Planning a trip up north? Be sure to include this incredible National Park.
It’s home to the unique striped domes of the Bungle Bungle Range, an absolute must for your travel list!
What is it?
This National Park is home to the iconic orange and black beehive-shaped domes of the Bungle Bungle Range as well as a number of great chasms and gorges to explore and a range of hikes – from short walks to multi-day treks.
The Bungle Bungle Range has only recently come to be well known; brought to national attention by a television documentary ‘The Wonder of Western Australia’ in 1983, the area became a National Park in 1987 and was UNESCO World Heritage Listed in 2003.
Where is it?
Located in the East Kimberley, the turn-off to the National Park from the Great Northern Highway is about 100 kms north-east of Halls Creek or around 250 kms south-west of Kununurra. From the highway it’s another 52 kms along an unsealed road (Spring Creek Track) which is usually pretty slow going, and can be steep in sections, so allow about two hours.
What to do:
Pack your walking/hiking shoes! Head over to the southern end of the park where you’ll find the unique Bungle Bungle Range, a series of striped sandstone domes – the best example of these sandstone formations in the world.
Hit the domes trail or make your way along Piccaninny Creek to see these incredible formations up close. You can continue along the creek to Nature’s Window and Whipsnake Gorge or keen hikers can continue on for an overnight or multi-day day trek down Piccaninny Gorge to ‘The Fingers’ (but must register at the visitors centre before and after doing so). Also in the southern area of the park is Cathedral Gorge, a large natural amphitheatre which has amazing acoustics.
In the northern region of the park you’ll find Mini-Palms Gorge and Echidna Chasm – the narrow, 750 metre walk takes you over loose river rocks, up ladders, between boulders to the narrowing end of the chasm – less than a metre wide in sections! Around midday the overhead sun makes the 200 metre high chasm walls glow a deep orange colour.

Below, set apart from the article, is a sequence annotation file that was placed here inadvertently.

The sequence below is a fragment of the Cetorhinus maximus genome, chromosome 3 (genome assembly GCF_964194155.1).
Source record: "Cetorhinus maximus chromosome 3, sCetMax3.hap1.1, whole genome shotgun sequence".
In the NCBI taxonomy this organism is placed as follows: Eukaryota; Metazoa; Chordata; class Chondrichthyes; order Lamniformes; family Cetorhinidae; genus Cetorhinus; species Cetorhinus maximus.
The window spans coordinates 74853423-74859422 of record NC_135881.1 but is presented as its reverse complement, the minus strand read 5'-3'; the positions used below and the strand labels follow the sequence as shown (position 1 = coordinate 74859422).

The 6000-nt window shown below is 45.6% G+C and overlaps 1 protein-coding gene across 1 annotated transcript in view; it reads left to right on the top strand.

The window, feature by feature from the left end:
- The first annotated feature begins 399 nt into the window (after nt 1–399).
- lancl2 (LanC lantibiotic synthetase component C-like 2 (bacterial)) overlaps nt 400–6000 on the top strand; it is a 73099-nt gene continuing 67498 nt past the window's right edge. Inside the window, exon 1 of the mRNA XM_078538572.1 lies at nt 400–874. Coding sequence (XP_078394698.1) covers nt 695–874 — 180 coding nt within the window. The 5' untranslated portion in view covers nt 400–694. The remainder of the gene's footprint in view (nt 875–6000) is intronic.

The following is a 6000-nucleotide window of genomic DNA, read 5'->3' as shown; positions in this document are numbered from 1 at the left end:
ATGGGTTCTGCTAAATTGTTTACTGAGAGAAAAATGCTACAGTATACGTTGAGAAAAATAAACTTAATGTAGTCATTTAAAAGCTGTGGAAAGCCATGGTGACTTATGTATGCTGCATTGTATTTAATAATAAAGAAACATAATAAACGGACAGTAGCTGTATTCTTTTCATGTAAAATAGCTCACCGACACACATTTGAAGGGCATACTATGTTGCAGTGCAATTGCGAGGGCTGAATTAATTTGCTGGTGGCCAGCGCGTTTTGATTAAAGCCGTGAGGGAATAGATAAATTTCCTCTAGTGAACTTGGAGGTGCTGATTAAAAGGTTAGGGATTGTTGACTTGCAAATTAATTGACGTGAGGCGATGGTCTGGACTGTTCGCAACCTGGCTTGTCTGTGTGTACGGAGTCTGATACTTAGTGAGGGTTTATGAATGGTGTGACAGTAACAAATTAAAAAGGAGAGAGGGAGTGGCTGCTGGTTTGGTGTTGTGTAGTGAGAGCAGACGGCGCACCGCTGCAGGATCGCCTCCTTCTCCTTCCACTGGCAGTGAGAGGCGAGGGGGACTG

There are two campsites within the park – Walardi Campground (closer to the domes and Cathedral Gorge) and Kurrajong Campground (closer to Echidna Chasm and Mini Palms Gorge) which has its own sunset viewing area and walking trail. Both campgrounds have only very basic facilities (bore water and drop toilets) and should be booked online in advance.
What not to do:
Don’t climb the domes – the sandstone is fragile and easily damaged. Being a National Park, flying your drone here isn’t permitted without prior approval. The road into the park is accessible by 4WD and single-axle (high-clearance) off-road trailers only; caravans can be stored at the Caravan Park near the highway. Campfires are also banned at the campgrounds.
There are very limited facilities within Purnululu National Park. You’ll need to carry everything you need in and out of the park with you, and make sure you have plenty of water and fuel. The Gija and Jaru people are the traditional owners of Purnululu National Park, and archaeological sites within the park indicate that the area has been inhabited for at least 20,000 years.
Scenic flights are a great way to grasp the vast scale of the National Park and see the Bungle Bungle Range from above; they’re available from within the park but also from Warmun, Kununurra and Lake Argyle.
Image Credit: Alex Pantazis